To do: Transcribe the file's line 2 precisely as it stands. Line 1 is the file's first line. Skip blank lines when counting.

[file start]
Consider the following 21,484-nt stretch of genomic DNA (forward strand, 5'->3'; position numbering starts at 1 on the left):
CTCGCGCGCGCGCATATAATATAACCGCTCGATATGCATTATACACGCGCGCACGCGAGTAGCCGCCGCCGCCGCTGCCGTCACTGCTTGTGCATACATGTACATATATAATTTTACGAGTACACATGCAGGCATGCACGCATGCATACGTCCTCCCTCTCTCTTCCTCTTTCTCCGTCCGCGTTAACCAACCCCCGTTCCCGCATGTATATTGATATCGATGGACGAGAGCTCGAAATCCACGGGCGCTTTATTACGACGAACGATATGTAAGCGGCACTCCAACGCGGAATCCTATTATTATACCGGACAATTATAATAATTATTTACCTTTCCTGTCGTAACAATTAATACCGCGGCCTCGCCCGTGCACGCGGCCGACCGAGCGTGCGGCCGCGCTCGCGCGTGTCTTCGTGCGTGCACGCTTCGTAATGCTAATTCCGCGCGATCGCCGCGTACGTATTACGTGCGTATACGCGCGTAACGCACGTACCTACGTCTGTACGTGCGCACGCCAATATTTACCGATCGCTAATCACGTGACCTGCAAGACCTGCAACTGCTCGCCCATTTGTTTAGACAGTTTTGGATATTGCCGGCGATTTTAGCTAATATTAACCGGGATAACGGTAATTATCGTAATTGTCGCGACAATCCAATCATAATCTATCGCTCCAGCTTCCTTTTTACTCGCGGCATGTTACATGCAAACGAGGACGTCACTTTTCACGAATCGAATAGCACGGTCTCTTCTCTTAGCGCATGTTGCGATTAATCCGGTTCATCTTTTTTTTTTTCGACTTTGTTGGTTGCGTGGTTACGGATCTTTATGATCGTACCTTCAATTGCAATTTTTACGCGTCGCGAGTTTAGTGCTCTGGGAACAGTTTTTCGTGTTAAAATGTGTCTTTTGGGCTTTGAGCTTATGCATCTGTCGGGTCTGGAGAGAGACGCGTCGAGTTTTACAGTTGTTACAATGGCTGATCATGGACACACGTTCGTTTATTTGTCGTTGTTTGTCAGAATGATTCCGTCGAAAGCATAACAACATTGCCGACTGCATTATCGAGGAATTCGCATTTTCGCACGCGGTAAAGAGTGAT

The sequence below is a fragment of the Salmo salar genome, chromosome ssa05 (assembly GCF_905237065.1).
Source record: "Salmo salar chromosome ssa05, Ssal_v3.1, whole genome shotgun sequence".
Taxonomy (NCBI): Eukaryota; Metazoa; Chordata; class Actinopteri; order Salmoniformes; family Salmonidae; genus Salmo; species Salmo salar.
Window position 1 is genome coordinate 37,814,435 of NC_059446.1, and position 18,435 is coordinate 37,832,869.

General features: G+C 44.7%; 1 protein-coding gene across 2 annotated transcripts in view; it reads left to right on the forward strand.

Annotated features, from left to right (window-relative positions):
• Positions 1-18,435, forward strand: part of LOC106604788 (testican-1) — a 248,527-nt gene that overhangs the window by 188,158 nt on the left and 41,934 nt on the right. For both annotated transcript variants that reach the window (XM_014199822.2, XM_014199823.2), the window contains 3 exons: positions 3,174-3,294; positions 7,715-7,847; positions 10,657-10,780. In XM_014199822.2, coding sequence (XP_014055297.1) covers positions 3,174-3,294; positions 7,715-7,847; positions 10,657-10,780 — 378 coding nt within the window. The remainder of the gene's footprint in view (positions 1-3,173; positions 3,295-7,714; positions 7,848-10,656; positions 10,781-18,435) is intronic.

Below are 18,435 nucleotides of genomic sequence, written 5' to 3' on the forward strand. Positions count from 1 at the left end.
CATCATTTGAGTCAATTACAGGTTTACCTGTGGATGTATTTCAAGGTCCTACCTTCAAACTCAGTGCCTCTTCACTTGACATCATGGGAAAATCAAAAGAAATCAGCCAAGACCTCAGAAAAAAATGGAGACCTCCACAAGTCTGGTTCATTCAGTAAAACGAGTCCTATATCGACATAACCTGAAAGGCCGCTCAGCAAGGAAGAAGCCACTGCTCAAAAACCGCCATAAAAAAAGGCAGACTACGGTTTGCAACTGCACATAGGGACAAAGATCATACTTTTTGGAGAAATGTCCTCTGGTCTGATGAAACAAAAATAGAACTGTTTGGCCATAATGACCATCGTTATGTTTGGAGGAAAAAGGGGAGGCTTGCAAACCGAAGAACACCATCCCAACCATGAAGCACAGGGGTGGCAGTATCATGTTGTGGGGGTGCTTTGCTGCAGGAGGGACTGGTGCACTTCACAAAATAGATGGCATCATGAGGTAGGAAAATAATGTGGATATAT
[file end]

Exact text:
CTCGCGCGCGCGCATATAATATAACCGCTCGATATGCATTATACACGCGCGCACGCGAGTAGCCGCCGCCGCCGCTGCCGTCACTGCTTGTGCATACATGTACATATATAATTTTACGAGTACACATGCAGGCATGCACGCATGCATACGTCCTCCCTCTCTCTTCCTCTTTCTCCGTCCGCGTTAACCAACCCCCGTTCCCGCATGTATATTGATATCGATGGACGAGAGCTCGAAATCCACGGGCGCTTTATTACGACGAACGATATGTAAGCGGCACTCCAACGCGGAATCCTATTATTATACCGGACAATTATAATAATTATTTACCTTTCCTGTCGTAACAATTAATACCGCGGCCTCGCCCGTGCACGCGGCCGACCGAGCGTGCGGCCGCGCTCGCGCGTGTCTTCGTGCGTGCACGCTTCGTAATGCTAATTCCGCGCGATCGCCGCGTACGTATTACGTGCGTATACGCGCGTAACGCACGTACCTACGTCTGTACGTGCGCACGCCAATATTTACCGATCGCTAATCACGTGACCTGCAAGACCTGCAACTGCTCGCCCATTTGTTTAGACAGTTTTGGATATTGCCGGCGATTTTAGCTAATATTAACCGGGATAACGGTAATTATCGTAATTGTCGCGACAATCCAATCATAATCTATCGCTCCAGCTTCCTTTTTACTCGCGGCATGTTACATGCAAACGAGGACGTCACTTTTCACGAATCGAATAGCACGGTCTCTTCTCTTAGCGCATGTTGCGATTAATCCGGTTCATCTTTTTTTTTTTCGACTTTGTTGGTTGCGTGGTTACGGATCTTTATGATCGTACCTTCAATTGCAATTTTTACGCGTCGCGAGTTTAGTGCTCTGGGAACAGTTTTTCGTGTTAAAATGTGTCTTTTGGGCTTTGAGCTTATGCATCTGTCGGGTCTGGAGAGAGACGCGTCGAGTTTTACAGTTGTTACAATGGCTGATCATGGACACACGTTCGTTTATTTGTCGTTGTTTGTCAGAATGATTCCGTCGAAAGCATAACAACATTGCCGACTGCATTATCGAGGAATTCGCATTTTCGCACGCGGTAAAGAGTGAT